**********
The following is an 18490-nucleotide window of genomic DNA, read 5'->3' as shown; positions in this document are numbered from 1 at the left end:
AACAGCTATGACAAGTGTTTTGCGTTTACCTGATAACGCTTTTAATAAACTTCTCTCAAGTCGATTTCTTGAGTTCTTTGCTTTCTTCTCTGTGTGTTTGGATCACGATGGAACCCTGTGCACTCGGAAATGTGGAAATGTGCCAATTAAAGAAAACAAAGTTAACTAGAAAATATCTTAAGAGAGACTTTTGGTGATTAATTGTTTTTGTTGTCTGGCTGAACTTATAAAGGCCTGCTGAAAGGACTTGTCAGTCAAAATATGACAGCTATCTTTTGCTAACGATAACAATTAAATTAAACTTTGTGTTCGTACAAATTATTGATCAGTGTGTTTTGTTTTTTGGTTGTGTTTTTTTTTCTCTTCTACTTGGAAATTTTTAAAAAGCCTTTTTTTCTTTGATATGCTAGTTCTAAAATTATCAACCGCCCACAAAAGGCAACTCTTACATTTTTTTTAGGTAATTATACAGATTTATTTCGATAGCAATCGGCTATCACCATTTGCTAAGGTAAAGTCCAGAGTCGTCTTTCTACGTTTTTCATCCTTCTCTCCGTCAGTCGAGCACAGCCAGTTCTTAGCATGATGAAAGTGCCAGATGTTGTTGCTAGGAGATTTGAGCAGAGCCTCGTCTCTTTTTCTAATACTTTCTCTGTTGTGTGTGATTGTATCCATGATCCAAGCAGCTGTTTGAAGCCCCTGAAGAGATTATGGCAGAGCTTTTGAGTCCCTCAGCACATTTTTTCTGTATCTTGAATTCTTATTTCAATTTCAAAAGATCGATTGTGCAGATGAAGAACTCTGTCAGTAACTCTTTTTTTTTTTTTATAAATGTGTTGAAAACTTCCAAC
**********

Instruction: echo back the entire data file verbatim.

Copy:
The following is an 18490-nucleotide window of genomic DNA, read 5'->3' as shown; positions in this document are numbered from 1 at the left end:
AACAGCTATGACAAGTGTTTTGCGTTTACCTGATAACGCTTTTAATAAACTTCTCTCAAGTCGATTTCTTGAGTTCTTTGCTTTCTTCTCTGTGTGTTTGGATCACGATGGAACCCTGTGCACTCGGAAATGTGGAAATGTGCCAATTAAAGAAAACAAAGTTAACTAGAAAATATCTTAAGAGAGACTTTTGGTGATTAATTGTTTTTGTTGTCTGGCTGAACTTATAAAGGCCTGCTGAAAGGACTTGTCAGTCAAAATATGACAGCTATCTTTTGCTAACGATAACAATTAAATTAAACTTTGTGTTCGTACAAATTATTGATCAGTGTGTTTTGTTTTTTGGTTGTGTTTTTTTTTCTCTTCTACTTGGAAATTTTTAAAAAGCCTTTTTTTCTTTGATATGCTAGTTCTAAAATTATCAACCGCCCACAAAAGGCAACTCTTACATTTTTTTTAGGTAATTATACAGATTTATTTCGATAGCAATCGGCTATCACCATTTGCTAAGGTAAAGTCCAGAGTCGTCTTTCTACGTTTTTCATCCTTCTCTCCGTCAGTCGAGCACAGCCAGTTCTTAGCATGATGAAAGTGCCAGATGTTGTTGCTAGGAGATTTGAGCAGAGCCTCGTCTCTTTTTCTAATACTTTCTCTGTTGTGTGTGATTGTATCCATGATCCAAGCAGCTGTTTGAAGCCCCTGAAGAGATTATGGCAGAGCTTTTGAGTCCCTCAGCACATTTTTTCTGTATCTTGAATTCTTATTTCAATTTCAAAAGATCGATTGTGCAGATGAAGAACTCTGTCAGTAACTCTTTTTTTTTTTTTATAAATGTGTTGAAAACTTCCAAC